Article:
Visualizing project policies in Kanban

When David Anderson visited us last month, he mentioned that we must make sure project policies are explicit by writing them down. Recently, I had a some sort of epiphany that some of these policies could be visualized as well – directly up on the wall.

I prefer a whiteboard and post-its for our Kanban wall, at least as long as the team is co-located. This gives us an instant overview of the flow, and we gather around it to discuss how to optimize the throughput. It’s simple, but flexible.

To keep track of lead time and cycle time we update the tickets with important dates as we move the tickets across the board. However, I noticed that tickets weren’t always updated with necessary information for my statistics, so we needed a better approach.

First we standardized the way the tickets look, with fixed places for different items, but routine glitches still happened every now and then. Then we started to visualize the criteria for moving a ticket to a new state.

First arrow in the image above shows the transition when the ticket is prepared and moved into the backlog. The person moving the ticket fills in the current date in the upper left corner (the red square). Similar happens in the next transition from backlog to analysis.

When moving from development to test, another person must test the new feature (or defect).

When tickets are done, the completed date is added, accompanied by a subjective well-being using :-), :-| or :-(. The latter is later used in the retrospective.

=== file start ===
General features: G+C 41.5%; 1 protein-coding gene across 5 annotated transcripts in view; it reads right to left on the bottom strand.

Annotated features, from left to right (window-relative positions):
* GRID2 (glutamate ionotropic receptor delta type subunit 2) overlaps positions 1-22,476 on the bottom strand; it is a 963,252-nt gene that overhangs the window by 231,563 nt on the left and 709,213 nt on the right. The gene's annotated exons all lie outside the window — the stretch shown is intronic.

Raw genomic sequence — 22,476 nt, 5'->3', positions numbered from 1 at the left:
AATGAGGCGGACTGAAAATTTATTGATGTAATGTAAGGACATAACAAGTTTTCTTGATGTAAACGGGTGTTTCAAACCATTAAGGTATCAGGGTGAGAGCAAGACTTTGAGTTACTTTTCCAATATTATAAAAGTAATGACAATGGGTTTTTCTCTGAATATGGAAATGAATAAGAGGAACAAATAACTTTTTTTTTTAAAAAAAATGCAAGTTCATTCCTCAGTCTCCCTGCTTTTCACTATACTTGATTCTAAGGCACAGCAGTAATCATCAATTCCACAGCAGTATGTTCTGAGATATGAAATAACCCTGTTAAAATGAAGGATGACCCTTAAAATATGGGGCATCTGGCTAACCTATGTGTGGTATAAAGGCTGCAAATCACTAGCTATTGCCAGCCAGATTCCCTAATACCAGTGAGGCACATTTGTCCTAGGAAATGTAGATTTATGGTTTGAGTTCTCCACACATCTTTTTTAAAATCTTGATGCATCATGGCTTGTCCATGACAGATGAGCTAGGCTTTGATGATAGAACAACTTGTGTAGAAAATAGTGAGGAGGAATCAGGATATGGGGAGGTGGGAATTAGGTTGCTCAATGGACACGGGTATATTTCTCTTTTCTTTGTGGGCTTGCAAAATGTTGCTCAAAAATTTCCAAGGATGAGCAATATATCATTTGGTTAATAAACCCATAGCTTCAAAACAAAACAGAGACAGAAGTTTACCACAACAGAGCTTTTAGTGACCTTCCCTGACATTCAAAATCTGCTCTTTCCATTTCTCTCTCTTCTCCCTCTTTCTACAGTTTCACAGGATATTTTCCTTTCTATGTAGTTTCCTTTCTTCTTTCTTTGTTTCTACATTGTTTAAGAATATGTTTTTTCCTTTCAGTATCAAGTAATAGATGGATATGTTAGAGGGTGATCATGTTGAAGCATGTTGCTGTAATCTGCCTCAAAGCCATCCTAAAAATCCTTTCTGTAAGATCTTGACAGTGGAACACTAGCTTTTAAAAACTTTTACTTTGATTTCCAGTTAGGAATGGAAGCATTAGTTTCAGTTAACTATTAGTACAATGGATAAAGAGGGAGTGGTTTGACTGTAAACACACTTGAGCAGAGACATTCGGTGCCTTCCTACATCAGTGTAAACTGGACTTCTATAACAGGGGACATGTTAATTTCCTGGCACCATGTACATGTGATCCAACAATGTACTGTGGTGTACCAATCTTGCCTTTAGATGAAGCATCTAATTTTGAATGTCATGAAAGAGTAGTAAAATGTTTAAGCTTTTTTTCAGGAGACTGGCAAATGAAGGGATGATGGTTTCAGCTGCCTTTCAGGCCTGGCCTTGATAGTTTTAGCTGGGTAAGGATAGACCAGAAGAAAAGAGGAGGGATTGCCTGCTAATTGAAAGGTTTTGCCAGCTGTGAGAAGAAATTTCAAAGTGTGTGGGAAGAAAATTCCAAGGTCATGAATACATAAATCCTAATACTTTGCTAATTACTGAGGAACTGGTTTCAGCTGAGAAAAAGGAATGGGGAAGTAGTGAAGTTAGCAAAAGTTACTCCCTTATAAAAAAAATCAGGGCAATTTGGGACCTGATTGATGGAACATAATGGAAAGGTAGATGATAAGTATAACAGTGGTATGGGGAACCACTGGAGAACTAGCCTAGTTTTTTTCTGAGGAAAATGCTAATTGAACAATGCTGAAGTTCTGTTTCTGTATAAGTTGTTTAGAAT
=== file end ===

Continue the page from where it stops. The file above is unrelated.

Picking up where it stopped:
Most of these visual elements were added just a couple a weeks ago, but so far the notation seems to be easily understood and effective.

Are you visualizing any of your project policies?

 

P.S.: Thanks to Jim Benson for a great tip on how to measure the subjective well-being, as an input to the retrospective.

5 Comments

  1. This is an awesome set of policies.

    I love the idea of making them icons on the board.

    In several situations, with both Personal Kanban and kanban with teams, people have realized they have too much backlog because “it doesn’t fit” on the board any more.

    This type of visualization makes a few easy and beneficial policies fun and easy to adhere to. If you get too many policies, the board will become cluttered and people will rebel against the control and confusion.

    Awesome work, my friend.

    Reply
    1. hunskaar

      Appreciate your feedback, Jim!

      I completely agree, this is best suited for simple policies, too many or complex will make the board confusing.

      By the way, I think we managed to agree on these rules collaboratively in the team, as you expressed very well in your blog post earlier today:
      http://ourfounder.typepad.com/leblog/2011/07/you-arent-the-boss-of-me-reactance-and-rules.html

      Recommended reading, everyone! :-)

      Reply
  2. Very impressive. Definitely something others should consider adapting and adopting for their own systems. Icons to communicate simple policies is a great idea!

    Well done! :-)

    Reply
    1. hunskaar

      Thanks, David!

      This is of course just a small improvement to the process, but i guess that’s what it’s all about – incremental, evolutionary changes. :-)

      Reply

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